Clinical Institute of Chemistry, University Hospital Centre Sestre milosrdnice, Zagreb, Croatia

As in other laboratory diagnostic fields, the main goal of external quality assessment (EQA) in haematology is to achieve the lowest possible inter-laboratory variation for haematological parameters, since those parameters are mainly used for monitoring purposes and the differences between two patient results should not be jeopardized by analytical variation between different cell counting principles.

Commercial control materials made for EQA purposes are, mostly, analyser specific. Specificity derives from striving to achieve long-term stability of the control material. Manufactures use different approaches to resolve stability issues. Usually, controls are made of preserved and stabilised fresh human blood and/or by addition of surrogate materials (avian, porcine, bovine etc. cells) in leucocytes and platelets deprived blood. Control materials prepared in such way result with morphologically altered red blood cells causing problems in cell counting when obtained by different analysers. Consequently, the comparability of results could be threatened.

In terms of commutability, the best control material for inter-laboratory comparison in haematology is the fresh blood sample. Despite its indisputable advantages, this sample type has numerous disadvantages, which EQA providers must overcome if fresh blood sample is to be served as a control material in their haematology scheme. 

The main reason why fresh human blood is not used for EQA in haematology is its short stability and limited blood volume which can be obtained from a donor. To overcome stability problems every EQA provider uses different receipt. The most convenient solution is minimal preservation of blood cells in order to preserve the morphological characteristics of the cells. However, maximum stability still could not be longer than a few days.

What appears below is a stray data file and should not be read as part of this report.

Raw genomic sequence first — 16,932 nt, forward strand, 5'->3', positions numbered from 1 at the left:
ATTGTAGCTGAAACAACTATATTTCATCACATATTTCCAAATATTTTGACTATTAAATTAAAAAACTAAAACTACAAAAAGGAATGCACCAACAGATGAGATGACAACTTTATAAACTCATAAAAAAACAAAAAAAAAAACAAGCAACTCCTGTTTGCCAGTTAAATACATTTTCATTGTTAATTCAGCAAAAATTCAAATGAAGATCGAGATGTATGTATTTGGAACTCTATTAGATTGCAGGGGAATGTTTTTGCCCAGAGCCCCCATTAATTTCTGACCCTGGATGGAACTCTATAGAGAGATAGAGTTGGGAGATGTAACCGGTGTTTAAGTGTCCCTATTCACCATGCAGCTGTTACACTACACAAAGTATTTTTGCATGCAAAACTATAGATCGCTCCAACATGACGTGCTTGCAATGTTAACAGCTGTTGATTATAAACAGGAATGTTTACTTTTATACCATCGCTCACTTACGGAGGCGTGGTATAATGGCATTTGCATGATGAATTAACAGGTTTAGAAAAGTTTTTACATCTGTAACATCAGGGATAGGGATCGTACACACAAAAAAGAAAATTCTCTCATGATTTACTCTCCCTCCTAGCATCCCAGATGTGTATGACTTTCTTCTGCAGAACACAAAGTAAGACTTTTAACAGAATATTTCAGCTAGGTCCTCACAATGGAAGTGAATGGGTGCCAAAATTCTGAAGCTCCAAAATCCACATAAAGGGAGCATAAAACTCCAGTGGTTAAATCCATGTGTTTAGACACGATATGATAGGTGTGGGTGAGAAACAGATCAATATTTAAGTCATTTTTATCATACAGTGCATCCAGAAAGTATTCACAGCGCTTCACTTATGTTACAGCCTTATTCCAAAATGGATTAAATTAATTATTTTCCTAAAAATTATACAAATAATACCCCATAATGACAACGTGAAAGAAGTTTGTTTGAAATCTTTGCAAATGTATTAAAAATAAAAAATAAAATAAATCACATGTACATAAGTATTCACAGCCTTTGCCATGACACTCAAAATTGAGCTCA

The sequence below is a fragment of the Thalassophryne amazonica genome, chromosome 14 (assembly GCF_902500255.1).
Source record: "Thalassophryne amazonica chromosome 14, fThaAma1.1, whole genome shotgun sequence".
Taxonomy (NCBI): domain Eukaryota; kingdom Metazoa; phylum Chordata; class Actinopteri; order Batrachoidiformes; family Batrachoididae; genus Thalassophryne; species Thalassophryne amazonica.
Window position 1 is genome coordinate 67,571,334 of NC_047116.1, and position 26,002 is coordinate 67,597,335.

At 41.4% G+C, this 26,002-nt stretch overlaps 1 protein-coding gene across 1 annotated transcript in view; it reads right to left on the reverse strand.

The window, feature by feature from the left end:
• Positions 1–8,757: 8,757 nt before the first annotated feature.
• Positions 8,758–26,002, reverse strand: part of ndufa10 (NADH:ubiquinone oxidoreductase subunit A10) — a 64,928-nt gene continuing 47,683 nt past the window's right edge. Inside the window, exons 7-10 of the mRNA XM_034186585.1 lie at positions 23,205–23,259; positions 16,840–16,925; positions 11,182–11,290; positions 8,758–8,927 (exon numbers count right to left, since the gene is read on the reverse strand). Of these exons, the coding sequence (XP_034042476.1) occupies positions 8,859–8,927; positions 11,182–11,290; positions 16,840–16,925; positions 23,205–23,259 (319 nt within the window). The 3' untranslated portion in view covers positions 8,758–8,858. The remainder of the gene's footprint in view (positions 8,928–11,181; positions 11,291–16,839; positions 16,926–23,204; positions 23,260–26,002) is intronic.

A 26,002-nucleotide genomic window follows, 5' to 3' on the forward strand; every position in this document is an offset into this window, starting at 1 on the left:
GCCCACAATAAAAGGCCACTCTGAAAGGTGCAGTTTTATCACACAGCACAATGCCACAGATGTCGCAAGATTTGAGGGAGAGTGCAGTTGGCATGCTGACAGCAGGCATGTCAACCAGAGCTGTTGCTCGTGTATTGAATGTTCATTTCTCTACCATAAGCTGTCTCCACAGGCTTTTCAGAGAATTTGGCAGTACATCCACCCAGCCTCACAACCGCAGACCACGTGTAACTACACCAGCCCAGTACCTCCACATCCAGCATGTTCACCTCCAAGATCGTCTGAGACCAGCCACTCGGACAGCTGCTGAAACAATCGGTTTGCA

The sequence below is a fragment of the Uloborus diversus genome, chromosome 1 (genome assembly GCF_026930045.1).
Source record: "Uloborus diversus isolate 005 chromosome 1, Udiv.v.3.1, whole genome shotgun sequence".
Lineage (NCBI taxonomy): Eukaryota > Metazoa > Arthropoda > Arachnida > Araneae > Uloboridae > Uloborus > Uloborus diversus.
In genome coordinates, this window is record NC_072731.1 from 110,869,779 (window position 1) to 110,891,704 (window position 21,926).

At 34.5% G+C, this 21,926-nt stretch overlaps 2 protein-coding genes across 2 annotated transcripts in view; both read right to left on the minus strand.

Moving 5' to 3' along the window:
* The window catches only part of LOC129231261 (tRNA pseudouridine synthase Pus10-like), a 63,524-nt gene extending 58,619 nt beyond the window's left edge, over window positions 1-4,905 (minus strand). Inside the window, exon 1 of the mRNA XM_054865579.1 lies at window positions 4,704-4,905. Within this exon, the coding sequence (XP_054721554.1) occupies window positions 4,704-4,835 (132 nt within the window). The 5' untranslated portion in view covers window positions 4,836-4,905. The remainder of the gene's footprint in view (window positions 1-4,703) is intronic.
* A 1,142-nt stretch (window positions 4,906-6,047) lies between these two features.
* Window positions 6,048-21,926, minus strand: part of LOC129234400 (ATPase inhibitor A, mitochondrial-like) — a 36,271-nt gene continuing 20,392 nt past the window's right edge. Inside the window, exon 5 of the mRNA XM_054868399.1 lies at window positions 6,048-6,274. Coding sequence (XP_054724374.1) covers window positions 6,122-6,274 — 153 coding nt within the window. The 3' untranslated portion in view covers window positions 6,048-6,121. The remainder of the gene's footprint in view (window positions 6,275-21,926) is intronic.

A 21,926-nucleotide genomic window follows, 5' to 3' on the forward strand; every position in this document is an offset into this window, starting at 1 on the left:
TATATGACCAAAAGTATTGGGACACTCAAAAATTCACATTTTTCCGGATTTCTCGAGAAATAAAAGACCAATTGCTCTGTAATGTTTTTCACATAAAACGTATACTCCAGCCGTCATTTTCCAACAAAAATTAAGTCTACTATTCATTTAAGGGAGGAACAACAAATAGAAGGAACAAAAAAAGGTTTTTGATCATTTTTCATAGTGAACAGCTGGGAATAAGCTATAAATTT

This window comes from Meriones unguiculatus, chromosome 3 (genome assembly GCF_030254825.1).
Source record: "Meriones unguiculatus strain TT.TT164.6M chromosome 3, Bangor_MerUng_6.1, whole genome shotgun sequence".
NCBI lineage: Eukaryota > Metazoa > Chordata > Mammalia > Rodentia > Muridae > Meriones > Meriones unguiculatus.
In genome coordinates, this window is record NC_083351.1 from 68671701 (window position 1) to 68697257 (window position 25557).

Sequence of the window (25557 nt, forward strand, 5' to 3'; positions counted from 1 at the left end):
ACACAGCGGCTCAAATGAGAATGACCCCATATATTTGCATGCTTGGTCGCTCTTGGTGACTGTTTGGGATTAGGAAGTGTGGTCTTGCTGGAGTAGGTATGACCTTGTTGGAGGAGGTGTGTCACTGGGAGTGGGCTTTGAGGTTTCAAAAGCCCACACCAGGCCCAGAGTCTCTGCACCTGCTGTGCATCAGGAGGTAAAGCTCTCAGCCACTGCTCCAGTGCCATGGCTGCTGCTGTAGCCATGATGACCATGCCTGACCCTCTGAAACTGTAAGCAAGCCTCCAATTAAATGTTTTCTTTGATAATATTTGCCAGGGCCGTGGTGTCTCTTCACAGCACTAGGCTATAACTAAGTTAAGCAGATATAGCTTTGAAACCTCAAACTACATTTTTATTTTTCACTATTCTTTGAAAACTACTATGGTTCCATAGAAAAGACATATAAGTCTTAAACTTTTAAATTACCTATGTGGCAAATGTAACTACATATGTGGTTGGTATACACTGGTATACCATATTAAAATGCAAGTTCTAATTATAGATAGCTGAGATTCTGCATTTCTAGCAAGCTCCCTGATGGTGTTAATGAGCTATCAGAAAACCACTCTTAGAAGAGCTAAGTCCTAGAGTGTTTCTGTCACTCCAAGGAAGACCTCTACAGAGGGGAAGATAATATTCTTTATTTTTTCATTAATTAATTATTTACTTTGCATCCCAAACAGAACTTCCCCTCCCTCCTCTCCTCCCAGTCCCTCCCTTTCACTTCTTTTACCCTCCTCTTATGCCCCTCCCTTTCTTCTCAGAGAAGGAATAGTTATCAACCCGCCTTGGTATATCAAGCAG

CROQALM successfully provided three exercises in haematology scheme using human fresh blood as a control sample. Since haematology scheme has nearly 180 participants, blood dose from single donor is enough to ensure that every laboratory obtains sufficient volume for analysis. Stability issues are prevailed by postal delivery within 48 hours.

 

Corresponding author: ivana [dot] celap [at] gmail [dot] com                

 
 

Acceptance criteria and evaluation in external quality assessment (EQA)

 
Jelena Vlasic Tanaskovic

Croatian Centre for Quality Assessment in Laboratory Medicine, Zagreb, Croatia

Department of Laboratory Diagnostics, General Hospital Pula, Pula, Croatia